Over 200 years ago, a promising young politician came to the same conclusion.
TWO GREAT OBJECTS
In the late 18th century, England dominated the world in military might and commercial wealth. Yet Britain also led the world in another area: slave trade.
Commerce in human trafficking was but the most egregious example of moral decay that included pressed labor, child labor, open prostitution, hazardous factories, and workhouses in crowded cities where crime was rampant and the grinding conditions of poverty, hunger and disease were largely ignored by the privileged classes. As Dickens aptly wrote, it was the best of times and worst of times.
In this milieu, a young parliamentarian named, William Wilberforce, realized what Matthew Parris did centuries later: England needed God.
William Wilberforce entered the public scene spiritually adrift. But after a gradual conversion, he reclaimed the Christian faith of his childhood and set about on “two great objects”, inextricably linked: the abolition of slavery and the “reformation of manners” (or, what might be called today, the “reformation of morality”).
Wilberforce understood that the fight against slavery couldn’t be waged solely in the halls of Parliament; it also had to be fought in the hearts and minds of the people. For as long as society was indifferent to the plights of the children, the poor and the disadvantaged, it lacked the moral fiber to rise up against an evil upon which the whole economy and, in the minds of many, national security, depended. Without a return to traditional Christian morals, he reasoned, any victories for abolition would be short-lived, offset by other types of injustice.
As a community organizer, Wilberforce marshaled resources to combat the corrosive influences of pornography, prostitution, and corrupt business practices. As the leader of the Clapham Circle, he helped establish dozens of charities, like the Society for Bettering the Condition of the Poor. As a parliamentarian, he fought for prison reform, safe factory conditions, and the humane treatment of animals.
With the help of his Clapham friends, Wilberforce lifted the culture out of its moral malaise, winning victory after victory in social reforms. Together, they helped make compassion, charity and virtuous living fashionable in a society long distinguished for its indifference to social injustice. Meanwhile, their goal to end slavery was beset with obstacles and setbacks that constantly threatened defeat.
It would take two decades, fighting against the grain of popular opinion and political interests, for slave trade to be abolished, and another three decades to close the dark chapter on British history with passage of the Emancipation Bill.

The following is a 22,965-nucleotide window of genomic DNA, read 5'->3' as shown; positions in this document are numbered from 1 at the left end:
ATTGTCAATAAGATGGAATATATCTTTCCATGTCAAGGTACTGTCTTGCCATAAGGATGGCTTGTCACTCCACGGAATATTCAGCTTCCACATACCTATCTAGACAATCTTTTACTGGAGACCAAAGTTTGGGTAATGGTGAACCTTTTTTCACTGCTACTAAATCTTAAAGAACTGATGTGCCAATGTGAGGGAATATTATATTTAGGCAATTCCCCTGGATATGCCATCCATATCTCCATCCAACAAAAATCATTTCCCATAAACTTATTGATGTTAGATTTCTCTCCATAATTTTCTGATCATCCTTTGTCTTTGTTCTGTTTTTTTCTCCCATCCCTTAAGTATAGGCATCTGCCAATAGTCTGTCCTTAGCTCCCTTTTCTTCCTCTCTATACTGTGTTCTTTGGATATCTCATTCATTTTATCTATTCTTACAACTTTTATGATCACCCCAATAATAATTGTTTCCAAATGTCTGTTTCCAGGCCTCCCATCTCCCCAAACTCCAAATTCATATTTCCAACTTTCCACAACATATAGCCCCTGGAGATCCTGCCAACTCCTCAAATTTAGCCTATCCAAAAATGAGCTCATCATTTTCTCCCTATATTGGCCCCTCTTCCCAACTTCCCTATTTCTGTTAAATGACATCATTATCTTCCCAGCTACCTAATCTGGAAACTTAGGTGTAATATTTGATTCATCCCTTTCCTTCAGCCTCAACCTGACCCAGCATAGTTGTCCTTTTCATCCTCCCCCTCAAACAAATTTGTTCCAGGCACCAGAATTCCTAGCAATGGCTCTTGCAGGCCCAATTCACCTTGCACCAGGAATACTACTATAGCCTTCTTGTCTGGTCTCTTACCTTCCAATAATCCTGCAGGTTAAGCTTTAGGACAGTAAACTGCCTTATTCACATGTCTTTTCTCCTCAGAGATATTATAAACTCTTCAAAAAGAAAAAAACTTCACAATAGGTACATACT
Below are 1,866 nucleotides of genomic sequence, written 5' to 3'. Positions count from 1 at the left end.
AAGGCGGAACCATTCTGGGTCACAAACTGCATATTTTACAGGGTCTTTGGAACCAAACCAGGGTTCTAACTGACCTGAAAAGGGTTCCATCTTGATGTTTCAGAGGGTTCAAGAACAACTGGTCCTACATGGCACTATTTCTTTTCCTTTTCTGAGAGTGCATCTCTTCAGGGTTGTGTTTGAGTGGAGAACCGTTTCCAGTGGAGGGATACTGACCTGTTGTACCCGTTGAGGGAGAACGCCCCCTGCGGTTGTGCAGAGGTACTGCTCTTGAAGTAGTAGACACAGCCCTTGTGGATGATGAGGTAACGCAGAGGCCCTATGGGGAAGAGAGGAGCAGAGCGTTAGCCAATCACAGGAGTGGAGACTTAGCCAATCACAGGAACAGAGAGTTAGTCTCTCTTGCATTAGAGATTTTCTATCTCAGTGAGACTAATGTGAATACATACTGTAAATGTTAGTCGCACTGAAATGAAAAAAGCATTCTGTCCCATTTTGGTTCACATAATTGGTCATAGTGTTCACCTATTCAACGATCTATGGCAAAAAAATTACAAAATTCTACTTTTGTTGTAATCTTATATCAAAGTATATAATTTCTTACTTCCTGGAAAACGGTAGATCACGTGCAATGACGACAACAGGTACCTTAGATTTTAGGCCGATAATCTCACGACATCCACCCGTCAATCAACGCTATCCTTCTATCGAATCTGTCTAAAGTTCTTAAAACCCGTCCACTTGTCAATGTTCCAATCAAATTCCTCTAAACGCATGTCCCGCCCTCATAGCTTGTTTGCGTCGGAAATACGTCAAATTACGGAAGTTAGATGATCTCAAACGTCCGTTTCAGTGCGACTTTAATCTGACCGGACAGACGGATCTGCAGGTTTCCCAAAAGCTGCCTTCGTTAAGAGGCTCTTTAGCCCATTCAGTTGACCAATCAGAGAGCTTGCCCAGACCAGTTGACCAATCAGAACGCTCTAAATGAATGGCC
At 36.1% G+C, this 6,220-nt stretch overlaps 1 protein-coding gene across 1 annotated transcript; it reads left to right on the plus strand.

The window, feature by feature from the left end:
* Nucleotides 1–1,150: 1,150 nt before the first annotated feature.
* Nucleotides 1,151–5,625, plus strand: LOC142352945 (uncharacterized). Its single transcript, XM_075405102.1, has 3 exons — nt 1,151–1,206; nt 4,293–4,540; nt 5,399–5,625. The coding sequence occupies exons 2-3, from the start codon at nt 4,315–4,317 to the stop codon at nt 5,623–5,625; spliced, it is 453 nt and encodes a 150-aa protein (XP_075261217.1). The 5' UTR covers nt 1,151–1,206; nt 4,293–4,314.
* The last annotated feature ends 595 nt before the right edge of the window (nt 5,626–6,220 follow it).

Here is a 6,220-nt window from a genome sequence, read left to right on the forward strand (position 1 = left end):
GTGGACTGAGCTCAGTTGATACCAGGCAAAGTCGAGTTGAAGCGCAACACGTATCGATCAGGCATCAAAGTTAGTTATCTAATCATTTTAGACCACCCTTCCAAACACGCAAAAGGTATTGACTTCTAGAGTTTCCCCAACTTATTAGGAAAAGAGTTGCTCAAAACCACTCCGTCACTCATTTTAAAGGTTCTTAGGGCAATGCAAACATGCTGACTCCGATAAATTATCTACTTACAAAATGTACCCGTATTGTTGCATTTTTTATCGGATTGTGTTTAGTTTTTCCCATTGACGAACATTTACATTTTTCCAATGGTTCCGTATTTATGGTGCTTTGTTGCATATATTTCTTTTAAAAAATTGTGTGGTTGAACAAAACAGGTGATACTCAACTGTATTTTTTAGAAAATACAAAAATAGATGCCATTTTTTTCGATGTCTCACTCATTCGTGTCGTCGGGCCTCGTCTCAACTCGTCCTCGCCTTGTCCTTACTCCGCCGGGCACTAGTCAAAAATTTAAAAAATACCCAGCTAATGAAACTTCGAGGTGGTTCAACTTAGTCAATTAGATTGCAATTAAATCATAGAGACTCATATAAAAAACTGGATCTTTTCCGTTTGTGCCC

WHAT WE NEED
Today, a 50-year struggle would be unimaginable. Raised on fast food and TV, where the thorniest problems are solved in a 30-minute program, if not a 30-second commercial, we’ve come to expect, demand quick fixes for everything from bad breath to the War on Terror. Any problem older than last week’s news strains our patience. We are a nation of people trusting that there is no challenge a little technology and political will can’t solve.
William Wilberforce knew better. England had become a country where, as Wilberforce wrote, “God is forgotten. His providence is explained away . . . He visits us with chastisements, but we are not contrite.”
Moral amnesia enabled slave trade to become interwoven in the socioeconomic fabric of Britain, making abolition beyond the reach of technical innovation or government intervention.” What was needed was an awakening—sea change of social conscience that only God through his everlasting word could bring about.
Our current economic crisis is a challenge (or chastisement) no less daunting than the one Wilberforce faced. To people for whom happiness is no longer a right to pursue, but a condition that the State must provide us, market health is as important to the collective psyche as was slave trade to the British.
As people look to the new administration to deliver us from financial upheaval, they would do well to consider William Wilberforce and his two great objects. As was true for 18th-century England and 21st-century Africa, our most pressing need is not for another economic stimulus, but for spiritual renewal. More than ever, we need God!
“If my people, who are called by my name, will humble themselves and pray and seek my face and turn from their wicked ways, then will I hear from heaven and will forgive their sin and will heal their land.” (2 Chronicles 7:14)